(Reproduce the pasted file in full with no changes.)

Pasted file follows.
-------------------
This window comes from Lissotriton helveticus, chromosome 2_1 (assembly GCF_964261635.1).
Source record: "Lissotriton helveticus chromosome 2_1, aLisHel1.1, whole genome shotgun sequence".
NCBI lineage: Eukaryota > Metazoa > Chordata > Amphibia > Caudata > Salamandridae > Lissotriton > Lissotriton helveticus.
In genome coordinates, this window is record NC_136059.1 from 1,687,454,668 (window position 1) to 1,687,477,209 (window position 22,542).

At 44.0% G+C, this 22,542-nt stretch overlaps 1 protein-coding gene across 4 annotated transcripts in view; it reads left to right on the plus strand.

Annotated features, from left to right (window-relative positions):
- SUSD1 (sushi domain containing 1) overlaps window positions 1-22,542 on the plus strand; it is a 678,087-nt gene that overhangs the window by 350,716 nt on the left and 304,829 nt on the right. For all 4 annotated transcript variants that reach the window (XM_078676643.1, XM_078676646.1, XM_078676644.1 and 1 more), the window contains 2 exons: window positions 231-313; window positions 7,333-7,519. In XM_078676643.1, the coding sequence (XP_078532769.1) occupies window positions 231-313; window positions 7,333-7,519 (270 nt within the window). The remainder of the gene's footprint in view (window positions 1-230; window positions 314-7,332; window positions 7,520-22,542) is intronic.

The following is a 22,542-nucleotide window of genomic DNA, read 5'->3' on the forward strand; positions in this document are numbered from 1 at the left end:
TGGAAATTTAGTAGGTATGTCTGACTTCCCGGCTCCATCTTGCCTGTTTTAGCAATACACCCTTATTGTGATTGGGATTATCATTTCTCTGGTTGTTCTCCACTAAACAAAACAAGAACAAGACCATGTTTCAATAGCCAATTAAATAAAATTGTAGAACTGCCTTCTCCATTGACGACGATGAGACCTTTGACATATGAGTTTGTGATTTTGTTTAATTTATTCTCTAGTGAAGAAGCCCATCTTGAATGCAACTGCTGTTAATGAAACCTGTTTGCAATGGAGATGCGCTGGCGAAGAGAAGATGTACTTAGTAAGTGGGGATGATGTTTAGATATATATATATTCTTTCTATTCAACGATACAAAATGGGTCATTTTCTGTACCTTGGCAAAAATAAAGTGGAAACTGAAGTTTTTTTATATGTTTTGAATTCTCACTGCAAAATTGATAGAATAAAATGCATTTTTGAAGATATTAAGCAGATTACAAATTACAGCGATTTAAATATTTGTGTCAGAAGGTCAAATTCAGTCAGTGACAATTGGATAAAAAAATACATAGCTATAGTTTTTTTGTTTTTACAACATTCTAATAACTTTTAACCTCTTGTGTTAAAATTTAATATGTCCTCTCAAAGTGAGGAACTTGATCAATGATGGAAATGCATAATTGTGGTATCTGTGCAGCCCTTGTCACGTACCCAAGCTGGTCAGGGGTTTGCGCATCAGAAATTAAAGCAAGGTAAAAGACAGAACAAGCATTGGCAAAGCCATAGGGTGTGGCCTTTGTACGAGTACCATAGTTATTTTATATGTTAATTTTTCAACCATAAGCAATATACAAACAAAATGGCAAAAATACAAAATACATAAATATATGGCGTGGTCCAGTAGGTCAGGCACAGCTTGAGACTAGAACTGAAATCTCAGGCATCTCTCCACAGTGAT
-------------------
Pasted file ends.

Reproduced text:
This window comes from Lissotriton helveticus, chromosome 2_1 (assembly GCF_964261635.1).
Source record: "Lissotriton helveticus chromosome 2_1, aLisHel1.1, whole genome shotgun sequence".
NCBI lineage: Eukaryota > Metazoa > Chordata > Amphibia > Caudata > Salamandridae > Lissotriton > Lissotriton helveticus.
In genome coordinates, this window is record NC_136059.1 from 1,687,454,668 (window position 1) to 1,687,477,209 (window position 22,542).

At 44.0% G+C, this 22,542-nt stretch overlaps 1 protein-coding gene across 4 annotated transcripts in view; it reads left to right on the plus strand.

Annotated features, from left to right (window-relative positions):
- SUSD1 (sushi domain containing 1) overlaps window positions 1-22,542 on the plus strand; it is a 678,087-nt gene that overhangs the window by 350,716 nt on the left and 304,829 nt on the right. For all 4 annotated transcript variants that reach the window (XM_078676643.1, XM_078676646.1, XM_078676644.1 and 1 more), the window contains 2 exons: window positions 231-313; window positions 7,333-7,519. In XM_078676643.1, the coding sequence (XP_078532769.1) occupies window positions 231-313; window positions 7,333-7,519 (270 nt within the window). The remainder of the gene's footprint in view (window positions 1-230; window positions 314-7,332; window positions 7,520-22,542) is intronic.

The following is a 22,542-nucleotide window of genomic DNA, read 5'->3' on the forward strand; positions in this document are numbered from 1 at the left end:
TGGAAATTTAGTAGGTATGTCTGACTTCCCGGCTCCATCTTGCCTGTTTTAGCAATACACCCTTATTGTGATTGGGATTATCATTTCTCTGGTTGTTCTCCACTAAACAAAACAAGAACAAGACCATGTTTCAATAGCCAATTAAATAAAATTGTAGAACTGCCTTCTCCATTGACGACGATGAGACCTTTGACATATGAGTTTGTGATTTTGTTTAATTTATTCTCTAGTGAAGAAGCCCATCTTGAATGCAACTGCTGTTAATGAAACCTGTTTGCAATGGAGATGCGCTGGCGAAGAGAAGATGTACTTAGTAAGTGGGGATGATGTTTAGATATATATATATTCTTTCTATTCAACGATACAAAATGGGTCATTTTCTGTACCTTGGCAAAAATAAAGTGGAAACTGAAGTTTTTTTATATGTTTTGAATTCTCACTGCAAAATTGATAGAATAAAATGCATTTTTGAAGATATTAAGCAGATTACAAATTACAGCGATTTAAATATTTGTGTCAGAAGGTCAAATTCAGTCAGTGACAATTGGATAAAAAAATACATAGCTATAGTTTTTTTGTTTTTACAACATTCTAATAACTTTTAACCTCTTGTGTTAAAATTTAATATGTCCTCTCAAAGTGAGGAACTTGATCAATGATGGAAATGCATAATTGTGGTATCTGTGCAGCCCTTGTCACGTACCCAAGCTGGTCAGGGGTTTGCGCATCAGAAATTAAAGCAAGGTAAAAGACAGAACAAGCATTGGCAAAGCCATAGGGTGTGGCCTTTGTACGAGTACCATAGTTATTTTATATGTTAATTTTTCAACCATAAGCAATATACAAACAAAATGGCAAAAATACAAAATACATAAATATATGGCGTGGTCCAGTAGGTCAGGCACAGCTTGAGACTAGAACTGAAATCTCAGGCATCTCTCCACAGTGAT